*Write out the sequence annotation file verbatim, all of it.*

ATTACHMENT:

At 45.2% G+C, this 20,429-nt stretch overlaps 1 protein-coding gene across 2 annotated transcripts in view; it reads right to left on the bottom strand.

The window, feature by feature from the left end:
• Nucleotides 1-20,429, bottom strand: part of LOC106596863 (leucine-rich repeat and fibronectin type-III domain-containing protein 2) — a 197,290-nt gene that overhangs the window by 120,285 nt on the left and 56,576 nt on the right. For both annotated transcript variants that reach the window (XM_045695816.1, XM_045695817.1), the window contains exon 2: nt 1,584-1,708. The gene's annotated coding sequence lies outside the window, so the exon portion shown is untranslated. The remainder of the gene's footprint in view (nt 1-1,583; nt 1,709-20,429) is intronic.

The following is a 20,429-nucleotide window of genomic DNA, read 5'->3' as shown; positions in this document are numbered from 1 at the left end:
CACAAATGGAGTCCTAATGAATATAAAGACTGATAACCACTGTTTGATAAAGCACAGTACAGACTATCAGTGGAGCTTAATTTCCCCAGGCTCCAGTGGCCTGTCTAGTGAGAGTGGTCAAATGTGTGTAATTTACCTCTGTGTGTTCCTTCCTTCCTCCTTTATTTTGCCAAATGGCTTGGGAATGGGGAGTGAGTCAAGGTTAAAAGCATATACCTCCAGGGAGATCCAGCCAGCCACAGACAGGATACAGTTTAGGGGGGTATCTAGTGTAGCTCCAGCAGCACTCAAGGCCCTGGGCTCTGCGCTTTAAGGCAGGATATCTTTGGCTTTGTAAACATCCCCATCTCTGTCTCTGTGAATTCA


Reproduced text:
At 45.2% G+C, this 20,429-nt stretch overlaps 1 protein-coding gene across 2 annotated transcripts in view; it reads right to left on the bottom strand.

The window, feature by feature from the left end:
• Nucleotides 1-20,429, bottom strand: part of LOC106596863 (leucine-rich repeat and fibronectin type-III domain-containing protein 2) — a 197,290-nt gene that overhangs the window by 120,285 nt on the left and 56,576 nt on the right. For both annotated transcript variants that reach the window (XM_045695816.1, XM_045695817.1), the window contains exon 2: nt 1,584-1,708. The gene's annotated coding sequence lies outside the window, so the exon portion shown is untranslated. The remainder of the gene's footprint in view (nt 1-1,583; nt 1,709-20,429) is intronic.

The following is a 20,429-nucleotide window of genomic DNA, read 5'->3' as shown; positions in this document are numbered from 1 at the left end:
CACAAATGGAGTCCTAATGAATATAAAGACTGATAACCACTGTTTGATAAAGCACAGTACAGACTATCAGTGGAGCTTAATTTCCCCAGGCTCCAGTGGCCTGTCTAGTGAGAGTGGTCAAATGTGTGTAATTTACCTCTGTGTGTTCCTTCCTTCCTCCTTTATTTTGCCAAATGGCTTGGGAATGGGGAGTGAGTCAAGGTTAAAAGCATATACCTCCAGGGAGATCCAGCCAGCCACAGACAGGATACAGTTTAGGGGGGTATCTAGTGTAGCTCCAGCAGCACTCAAGGCCCTGGGCTCTGCGCTTTAAGGCAGGATATCTTTGGCTTTGTAAACATCCCCATCTCTGTCTCTGTGAATTCA